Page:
As January rolls around and we enter a fresh new year and decade, the whimsical, fun celebrations of New Year’s Eve often turn to more thoughtful, profound musings on our personal lives and careers. A New Year brings with it many resolutions, vows to change, to better ourselves, however, with the best intent in the world, many resolutions are broken mere weeks after the start of the New Year.
The core issue is that we head into a New Year with great intent, but as the pace of life picks back up, we get busy, overwhelmed and often, our resolutions get pushed to the side and never really become our accomplishments. We’re human after all. Imagine however, if we turned the situation around and used our core human senses to our advantage, not to our detriment. Not just for New Year resolutions, but for the simple pleasures in life – drinking our morning coffee mindfully by sitting back and relaxing, rather than drinking and running to work. Think about how great it feels on a weekend morning, knowing that you can take the time to simply be in the moment.
This is an example of mindfulness in action and can be applied to everything you do – savouring a beautiful meal, chatting to a friend or walking by the ocean. In the corporate environment, there are some practical ways you can practice mindfulness to increase your productivity and save your precious time. Mindful communication and e-mailing are great starting points to practice – speaking and listening clearly to avoid people having to repeat themselves and issuing clear instructions or advice to ensure a task is completed correctly the first time.
Of course, once you’ve mastered the art of understanding how you can implement mindfulness into your life, mindfulness practice can and should also be applied to the workplace. Research shows substantial benefits of being more mindful in the workplace, not least greater productivity, reduced stress and better communication. Corporate giants are jumping on the mindfulness bandwagon for good reason, and those forward- thinking companies who advocate meditation and mindfulness benefits (and who get it right) are reaping the commercial rewards.
The key to being more mindful (and therefore more successful) is to not overwhelm yourself by trying to do too much, too quickly. Choose one thing a month to focus on – or perhaps one thing daily just for a week and stick to it. It can be as simple as not eating lunch at your work desk, but it needs to simply afford you the time to be conscious of the present moment, without being concerned about the past or future. There should always be time for strategic future thinking, but this is separate to rumination in the present moment.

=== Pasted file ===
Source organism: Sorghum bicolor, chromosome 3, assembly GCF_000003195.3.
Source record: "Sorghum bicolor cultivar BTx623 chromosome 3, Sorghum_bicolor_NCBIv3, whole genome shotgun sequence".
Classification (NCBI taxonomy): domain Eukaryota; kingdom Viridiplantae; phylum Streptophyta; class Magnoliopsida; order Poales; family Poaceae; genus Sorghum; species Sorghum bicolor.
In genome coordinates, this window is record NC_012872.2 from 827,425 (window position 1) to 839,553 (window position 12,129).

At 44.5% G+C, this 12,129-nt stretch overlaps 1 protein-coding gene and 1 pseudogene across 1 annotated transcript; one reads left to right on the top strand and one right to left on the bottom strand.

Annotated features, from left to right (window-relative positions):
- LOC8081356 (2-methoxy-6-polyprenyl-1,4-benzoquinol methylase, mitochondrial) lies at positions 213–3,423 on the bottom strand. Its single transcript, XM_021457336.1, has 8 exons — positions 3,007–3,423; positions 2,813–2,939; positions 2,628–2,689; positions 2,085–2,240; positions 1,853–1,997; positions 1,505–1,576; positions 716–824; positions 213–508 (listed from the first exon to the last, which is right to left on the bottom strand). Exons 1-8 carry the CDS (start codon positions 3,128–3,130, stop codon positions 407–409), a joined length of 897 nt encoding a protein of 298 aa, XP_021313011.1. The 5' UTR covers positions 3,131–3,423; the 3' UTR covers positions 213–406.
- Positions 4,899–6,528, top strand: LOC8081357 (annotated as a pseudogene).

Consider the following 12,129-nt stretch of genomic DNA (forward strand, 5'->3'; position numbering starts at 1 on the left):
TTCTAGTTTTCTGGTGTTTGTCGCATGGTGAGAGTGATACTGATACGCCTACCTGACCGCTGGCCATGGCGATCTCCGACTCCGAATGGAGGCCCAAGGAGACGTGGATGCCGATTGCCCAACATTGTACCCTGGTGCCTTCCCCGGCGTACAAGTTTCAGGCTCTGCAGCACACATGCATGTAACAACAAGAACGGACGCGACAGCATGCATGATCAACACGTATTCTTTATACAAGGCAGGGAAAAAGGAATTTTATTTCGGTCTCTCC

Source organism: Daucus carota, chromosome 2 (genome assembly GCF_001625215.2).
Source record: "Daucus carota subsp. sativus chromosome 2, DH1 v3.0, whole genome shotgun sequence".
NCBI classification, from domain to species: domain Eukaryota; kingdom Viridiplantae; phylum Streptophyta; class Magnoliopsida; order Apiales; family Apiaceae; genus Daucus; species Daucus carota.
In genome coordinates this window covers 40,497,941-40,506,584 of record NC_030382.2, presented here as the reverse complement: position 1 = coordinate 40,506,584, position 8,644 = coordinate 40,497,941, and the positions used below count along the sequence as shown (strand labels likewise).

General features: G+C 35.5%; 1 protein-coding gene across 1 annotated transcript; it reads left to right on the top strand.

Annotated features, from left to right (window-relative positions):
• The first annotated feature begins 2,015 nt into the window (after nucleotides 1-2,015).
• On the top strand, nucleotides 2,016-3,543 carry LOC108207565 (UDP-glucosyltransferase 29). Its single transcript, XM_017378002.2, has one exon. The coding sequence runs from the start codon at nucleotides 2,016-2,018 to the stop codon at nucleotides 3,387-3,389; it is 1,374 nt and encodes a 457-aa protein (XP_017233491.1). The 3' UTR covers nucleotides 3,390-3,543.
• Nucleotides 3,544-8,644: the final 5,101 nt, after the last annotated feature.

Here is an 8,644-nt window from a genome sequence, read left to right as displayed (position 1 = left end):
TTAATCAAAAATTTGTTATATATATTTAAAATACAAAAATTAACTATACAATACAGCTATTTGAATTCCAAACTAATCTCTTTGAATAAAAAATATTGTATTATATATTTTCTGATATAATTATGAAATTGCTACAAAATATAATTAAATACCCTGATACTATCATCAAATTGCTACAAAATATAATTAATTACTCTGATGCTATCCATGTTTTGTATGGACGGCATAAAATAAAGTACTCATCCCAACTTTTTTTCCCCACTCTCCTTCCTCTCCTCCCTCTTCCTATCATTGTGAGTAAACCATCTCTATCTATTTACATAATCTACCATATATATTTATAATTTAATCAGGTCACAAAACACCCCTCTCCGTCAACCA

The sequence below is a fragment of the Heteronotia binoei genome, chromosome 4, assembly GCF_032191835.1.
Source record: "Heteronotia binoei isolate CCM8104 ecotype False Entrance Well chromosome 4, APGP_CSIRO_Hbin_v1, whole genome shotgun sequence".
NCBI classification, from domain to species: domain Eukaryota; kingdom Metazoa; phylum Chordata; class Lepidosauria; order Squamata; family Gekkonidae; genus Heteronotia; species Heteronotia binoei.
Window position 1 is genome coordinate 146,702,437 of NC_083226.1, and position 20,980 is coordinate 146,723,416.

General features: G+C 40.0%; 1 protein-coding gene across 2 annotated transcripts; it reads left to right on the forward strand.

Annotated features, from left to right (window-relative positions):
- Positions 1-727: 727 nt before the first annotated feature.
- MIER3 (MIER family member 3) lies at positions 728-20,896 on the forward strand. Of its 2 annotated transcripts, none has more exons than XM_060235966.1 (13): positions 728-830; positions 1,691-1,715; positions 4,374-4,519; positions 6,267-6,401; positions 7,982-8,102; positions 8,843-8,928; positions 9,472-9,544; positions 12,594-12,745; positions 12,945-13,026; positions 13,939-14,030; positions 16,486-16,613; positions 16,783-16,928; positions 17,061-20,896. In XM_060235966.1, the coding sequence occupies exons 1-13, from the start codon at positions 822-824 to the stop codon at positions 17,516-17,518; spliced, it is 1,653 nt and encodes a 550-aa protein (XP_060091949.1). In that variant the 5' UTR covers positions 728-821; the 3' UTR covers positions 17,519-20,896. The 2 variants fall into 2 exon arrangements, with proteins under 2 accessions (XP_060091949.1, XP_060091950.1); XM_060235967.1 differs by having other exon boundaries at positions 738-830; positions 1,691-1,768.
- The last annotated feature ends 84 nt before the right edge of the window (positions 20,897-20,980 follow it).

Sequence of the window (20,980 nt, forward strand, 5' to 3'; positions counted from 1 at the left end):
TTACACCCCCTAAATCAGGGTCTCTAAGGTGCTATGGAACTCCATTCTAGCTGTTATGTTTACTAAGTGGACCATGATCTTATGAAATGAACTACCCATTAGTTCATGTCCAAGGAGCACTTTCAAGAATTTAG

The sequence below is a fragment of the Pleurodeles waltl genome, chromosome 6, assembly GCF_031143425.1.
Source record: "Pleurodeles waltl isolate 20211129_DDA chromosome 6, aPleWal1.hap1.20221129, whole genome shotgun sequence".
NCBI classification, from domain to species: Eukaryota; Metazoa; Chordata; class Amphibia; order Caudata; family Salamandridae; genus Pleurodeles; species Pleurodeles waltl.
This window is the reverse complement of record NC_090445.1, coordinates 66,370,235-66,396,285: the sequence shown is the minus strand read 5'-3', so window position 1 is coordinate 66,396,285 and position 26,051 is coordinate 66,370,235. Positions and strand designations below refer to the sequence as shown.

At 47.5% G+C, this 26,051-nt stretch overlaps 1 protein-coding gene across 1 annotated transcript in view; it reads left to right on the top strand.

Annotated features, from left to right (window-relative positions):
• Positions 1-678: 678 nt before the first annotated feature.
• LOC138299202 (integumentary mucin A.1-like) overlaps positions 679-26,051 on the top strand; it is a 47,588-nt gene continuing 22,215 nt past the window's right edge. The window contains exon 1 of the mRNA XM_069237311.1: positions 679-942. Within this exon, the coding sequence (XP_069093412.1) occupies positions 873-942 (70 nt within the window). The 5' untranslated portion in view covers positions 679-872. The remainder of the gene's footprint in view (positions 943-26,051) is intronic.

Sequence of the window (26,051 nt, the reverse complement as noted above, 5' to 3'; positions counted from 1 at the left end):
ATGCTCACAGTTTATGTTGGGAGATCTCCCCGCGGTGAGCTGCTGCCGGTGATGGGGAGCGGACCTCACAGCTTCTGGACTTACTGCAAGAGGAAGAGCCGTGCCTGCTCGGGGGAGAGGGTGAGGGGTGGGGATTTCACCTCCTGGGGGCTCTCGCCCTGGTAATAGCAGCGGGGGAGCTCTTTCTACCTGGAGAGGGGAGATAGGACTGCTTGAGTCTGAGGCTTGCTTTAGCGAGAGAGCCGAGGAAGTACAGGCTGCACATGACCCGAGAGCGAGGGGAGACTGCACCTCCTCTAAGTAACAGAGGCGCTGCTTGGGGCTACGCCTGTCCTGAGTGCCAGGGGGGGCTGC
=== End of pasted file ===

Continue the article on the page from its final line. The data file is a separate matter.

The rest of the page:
If you’re a go-getter who struggles to switch off or relax, try a meditation or mindfulness app to guide you – literally 5 minutes a day will start you on your own journey of mindfulness and you’ll likely surprise yourself with how much you benefit from this quiet, focused time for yourself. Of course, whilst an app might be a great introduction into meditation and mindfulness, it’s no substitute for an expert consultation and advice tailored for your situation. As with anything worth doing, it’ll take time and consistent practice to really start seeing the long-term benefits of being more mindful.
Give it a try, there’s nothing to lose. At worst, you’ll benefit from being more present in the moment and with that awareness, offer yourself a greater variety of choice. It’s not always comfortable to be present in the moment – a tedious work meeting or receiving some bad news for example, however, being more present allows us to absorb more information and avoid cognitive bias, allowing for better decision making and an increased ability to be proactive. At best, you’ll find a whole new sense of wellbeing, success and might even be able to stick to those pesky New Year resolutions!
For more information on mindfulness or to speak with Sabina ‘the personal trainer for the mind’ call + 61 (0)429 900 017 or email firstname.lastname@example.org